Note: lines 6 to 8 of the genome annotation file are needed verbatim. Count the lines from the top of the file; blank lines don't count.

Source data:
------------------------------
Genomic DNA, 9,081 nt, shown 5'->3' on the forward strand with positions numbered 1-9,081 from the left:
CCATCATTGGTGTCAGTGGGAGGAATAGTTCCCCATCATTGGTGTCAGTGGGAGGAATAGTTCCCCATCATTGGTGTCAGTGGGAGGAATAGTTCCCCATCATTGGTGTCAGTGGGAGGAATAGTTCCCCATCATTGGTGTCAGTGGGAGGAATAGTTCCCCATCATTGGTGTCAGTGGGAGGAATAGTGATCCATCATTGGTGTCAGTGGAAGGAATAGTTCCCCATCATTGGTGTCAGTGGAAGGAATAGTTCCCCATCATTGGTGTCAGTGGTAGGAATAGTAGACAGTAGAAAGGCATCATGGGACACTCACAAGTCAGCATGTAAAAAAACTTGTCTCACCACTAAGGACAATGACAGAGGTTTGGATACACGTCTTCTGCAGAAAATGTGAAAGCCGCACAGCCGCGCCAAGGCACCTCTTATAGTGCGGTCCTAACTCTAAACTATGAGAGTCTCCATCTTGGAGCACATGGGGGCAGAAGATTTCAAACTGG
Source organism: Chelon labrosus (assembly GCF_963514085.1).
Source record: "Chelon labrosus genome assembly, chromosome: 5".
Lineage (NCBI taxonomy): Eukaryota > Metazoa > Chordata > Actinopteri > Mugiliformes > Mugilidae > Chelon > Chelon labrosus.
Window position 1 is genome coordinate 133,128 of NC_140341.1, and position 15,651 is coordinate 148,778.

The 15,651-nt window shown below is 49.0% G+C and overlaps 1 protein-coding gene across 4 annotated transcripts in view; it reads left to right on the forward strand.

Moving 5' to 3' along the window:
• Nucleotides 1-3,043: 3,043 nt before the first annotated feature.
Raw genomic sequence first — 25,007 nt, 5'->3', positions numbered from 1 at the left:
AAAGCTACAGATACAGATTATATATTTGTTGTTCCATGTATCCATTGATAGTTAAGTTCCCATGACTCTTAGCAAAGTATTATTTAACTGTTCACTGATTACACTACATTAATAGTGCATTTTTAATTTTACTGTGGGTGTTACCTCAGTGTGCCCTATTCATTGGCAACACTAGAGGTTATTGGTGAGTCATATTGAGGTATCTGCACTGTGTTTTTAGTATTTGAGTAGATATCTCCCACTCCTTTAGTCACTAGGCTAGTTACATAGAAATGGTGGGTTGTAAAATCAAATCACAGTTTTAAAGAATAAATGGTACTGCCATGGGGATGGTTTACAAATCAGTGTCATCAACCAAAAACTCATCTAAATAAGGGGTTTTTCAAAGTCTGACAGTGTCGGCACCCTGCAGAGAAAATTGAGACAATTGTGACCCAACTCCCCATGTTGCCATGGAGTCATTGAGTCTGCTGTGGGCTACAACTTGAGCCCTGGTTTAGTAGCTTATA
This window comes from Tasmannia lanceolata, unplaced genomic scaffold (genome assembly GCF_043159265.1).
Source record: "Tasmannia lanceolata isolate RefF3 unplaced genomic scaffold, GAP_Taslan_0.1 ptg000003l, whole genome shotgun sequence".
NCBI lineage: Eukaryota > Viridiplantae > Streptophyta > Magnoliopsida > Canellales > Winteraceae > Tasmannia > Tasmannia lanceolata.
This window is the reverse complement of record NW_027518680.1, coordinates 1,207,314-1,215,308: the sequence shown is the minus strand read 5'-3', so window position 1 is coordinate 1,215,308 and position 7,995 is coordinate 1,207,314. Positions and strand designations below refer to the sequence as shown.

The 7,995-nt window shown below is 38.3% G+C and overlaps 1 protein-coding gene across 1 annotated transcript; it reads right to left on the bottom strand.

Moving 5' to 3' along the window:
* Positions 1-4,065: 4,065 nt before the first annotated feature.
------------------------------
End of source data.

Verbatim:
Window position 1 is genome coordinate 133,128 of NC_140341.1, and position 15,651 is coordinate 148,778.

The 15,651-nt window shown below is 49.0% G+C and overlaps 1 protein-coding gene across 4 annotated transcripts in view; it reads left to right on the forward strand.

Moving 5' to 3' along the window: